Here's the gist of it: You can sign up through KU for a Digicert certificate to secure email within KU. There's no excuse anymore for sending secure information in email without encryption.
For securing email communications, there are 2 leading approaches, PGP and S/MIME. Both of these systems give the user a
"two part" security system. A private part, that you use to "decode" messages, and a public part, that others use to encrypt messages to you and to verify your identity when you send messages to them. I now have both of them set up in my computer. Contrary to the KU website, it is not necessary to use Outlook as your mail client and you need not have
Windows or Macintosh to make this work.
PGP is what I use most of the time because its is free and fairly widely used throughout the world. I've been using
Thunderbird for email for a long time and an addon called "Enigmail" works with PGP. When I want to send email to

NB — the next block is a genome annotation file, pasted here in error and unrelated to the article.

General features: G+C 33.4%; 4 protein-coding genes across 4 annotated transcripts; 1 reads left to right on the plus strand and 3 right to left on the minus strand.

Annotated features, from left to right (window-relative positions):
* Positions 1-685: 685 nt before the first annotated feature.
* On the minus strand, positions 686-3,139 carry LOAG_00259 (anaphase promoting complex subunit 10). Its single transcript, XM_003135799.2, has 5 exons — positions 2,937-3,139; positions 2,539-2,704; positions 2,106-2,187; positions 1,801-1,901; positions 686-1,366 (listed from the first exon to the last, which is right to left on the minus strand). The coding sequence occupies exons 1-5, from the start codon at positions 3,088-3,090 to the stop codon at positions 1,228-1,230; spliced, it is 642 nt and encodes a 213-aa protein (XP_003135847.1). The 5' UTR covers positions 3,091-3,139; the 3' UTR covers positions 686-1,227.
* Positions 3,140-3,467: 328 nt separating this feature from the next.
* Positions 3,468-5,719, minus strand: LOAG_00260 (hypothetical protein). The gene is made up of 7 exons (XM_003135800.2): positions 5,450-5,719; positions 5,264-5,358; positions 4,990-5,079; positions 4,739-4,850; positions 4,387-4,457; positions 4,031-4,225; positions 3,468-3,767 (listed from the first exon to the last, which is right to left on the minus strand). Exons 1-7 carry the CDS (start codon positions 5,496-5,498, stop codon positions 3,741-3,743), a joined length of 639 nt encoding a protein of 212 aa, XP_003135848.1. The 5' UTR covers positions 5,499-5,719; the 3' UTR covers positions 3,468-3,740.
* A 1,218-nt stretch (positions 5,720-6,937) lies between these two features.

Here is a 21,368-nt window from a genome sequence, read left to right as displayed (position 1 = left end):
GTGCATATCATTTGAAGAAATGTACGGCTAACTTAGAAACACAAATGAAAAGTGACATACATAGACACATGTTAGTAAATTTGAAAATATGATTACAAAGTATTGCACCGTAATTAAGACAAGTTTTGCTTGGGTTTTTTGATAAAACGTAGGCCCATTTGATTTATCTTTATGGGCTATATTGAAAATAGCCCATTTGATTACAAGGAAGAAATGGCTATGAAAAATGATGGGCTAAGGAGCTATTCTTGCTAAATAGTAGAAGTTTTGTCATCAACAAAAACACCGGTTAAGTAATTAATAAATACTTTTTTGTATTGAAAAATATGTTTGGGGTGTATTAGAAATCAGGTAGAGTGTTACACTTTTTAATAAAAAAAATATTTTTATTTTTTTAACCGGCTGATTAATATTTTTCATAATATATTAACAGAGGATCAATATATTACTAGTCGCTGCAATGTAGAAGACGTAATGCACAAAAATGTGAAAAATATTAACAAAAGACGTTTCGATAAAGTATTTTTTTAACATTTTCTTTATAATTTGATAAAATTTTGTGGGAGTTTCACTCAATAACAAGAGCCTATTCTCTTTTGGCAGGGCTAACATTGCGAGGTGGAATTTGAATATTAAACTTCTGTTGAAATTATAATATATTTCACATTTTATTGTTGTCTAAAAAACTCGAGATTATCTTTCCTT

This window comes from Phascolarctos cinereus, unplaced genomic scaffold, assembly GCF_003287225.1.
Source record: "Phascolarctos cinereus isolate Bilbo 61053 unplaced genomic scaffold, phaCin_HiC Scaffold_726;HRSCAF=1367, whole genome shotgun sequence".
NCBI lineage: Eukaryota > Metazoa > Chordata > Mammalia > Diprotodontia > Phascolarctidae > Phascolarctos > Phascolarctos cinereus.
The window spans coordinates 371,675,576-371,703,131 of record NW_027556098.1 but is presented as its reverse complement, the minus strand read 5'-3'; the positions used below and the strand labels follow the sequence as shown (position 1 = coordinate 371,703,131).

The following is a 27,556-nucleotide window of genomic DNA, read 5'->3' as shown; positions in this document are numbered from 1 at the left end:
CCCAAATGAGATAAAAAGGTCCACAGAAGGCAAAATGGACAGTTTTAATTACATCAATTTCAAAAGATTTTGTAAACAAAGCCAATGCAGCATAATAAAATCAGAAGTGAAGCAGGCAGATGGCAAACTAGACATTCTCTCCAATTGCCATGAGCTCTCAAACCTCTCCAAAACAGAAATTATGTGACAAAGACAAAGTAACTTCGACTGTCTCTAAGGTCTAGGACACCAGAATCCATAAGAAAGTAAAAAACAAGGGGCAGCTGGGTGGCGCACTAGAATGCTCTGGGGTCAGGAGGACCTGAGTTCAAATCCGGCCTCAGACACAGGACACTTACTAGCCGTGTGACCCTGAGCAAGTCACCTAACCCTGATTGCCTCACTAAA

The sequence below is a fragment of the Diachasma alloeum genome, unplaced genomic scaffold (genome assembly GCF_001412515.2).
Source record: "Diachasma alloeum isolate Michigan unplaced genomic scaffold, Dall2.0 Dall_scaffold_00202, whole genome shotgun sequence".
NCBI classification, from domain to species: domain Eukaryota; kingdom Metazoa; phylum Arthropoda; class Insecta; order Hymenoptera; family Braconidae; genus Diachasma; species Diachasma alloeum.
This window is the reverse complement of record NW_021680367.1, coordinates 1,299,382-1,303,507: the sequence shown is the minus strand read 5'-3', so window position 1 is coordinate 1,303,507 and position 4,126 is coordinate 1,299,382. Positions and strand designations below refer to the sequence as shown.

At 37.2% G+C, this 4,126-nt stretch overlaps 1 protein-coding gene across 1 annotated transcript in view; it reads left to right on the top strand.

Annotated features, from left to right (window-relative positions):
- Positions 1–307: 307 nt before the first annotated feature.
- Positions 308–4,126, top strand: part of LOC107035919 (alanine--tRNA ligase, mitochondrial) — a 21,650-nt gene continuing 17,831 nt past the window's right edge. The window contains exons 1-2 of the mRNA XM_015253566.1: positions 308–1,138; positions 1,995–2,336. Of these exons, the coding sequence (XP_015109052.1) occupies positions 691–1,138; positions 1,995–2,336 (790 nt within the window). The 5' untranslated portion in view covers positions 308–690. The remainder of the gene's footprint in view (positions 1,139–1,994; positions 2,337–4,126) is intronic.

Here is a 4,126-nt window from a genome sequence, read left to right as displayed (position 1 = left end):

people, I go check on a public PGP key server, such as http://pgp.mit.edu. For WIndows users, there is a free/open
implementation gpg4win and a PGP key manager program called Kleopatra that comes with it.
KU decided to go in a different direction.
The S/MIME system is based on SSL certificates. One's email program can be configured to use either/both PGP and
S/MIME. Until now, I avoided S/MIME because secure certificates are expensive. If you buy one for yourself personally,
the price can be substantial. KU has arranged with the Digicert company to create certificates, however, so for faculty
and staff, it is free to get a certificate pair.
Now that this system exists, and is integrated into the KU Outlook mail server system, it seems to me you have no excuse
for using plain old insecure email when you are communicating about budgets and ID numbers. Please go here and sign up
for certificates. Lets see if we can make encrypted mail work.
What's the down side? KU's not paying for the certificates for students, and they certainly don't provide the
certificates for people at other institution. So I still use PGP more often than S/MIME (Digicert), but I need to have
both because KU administrators think that the S/MIME system is preferred.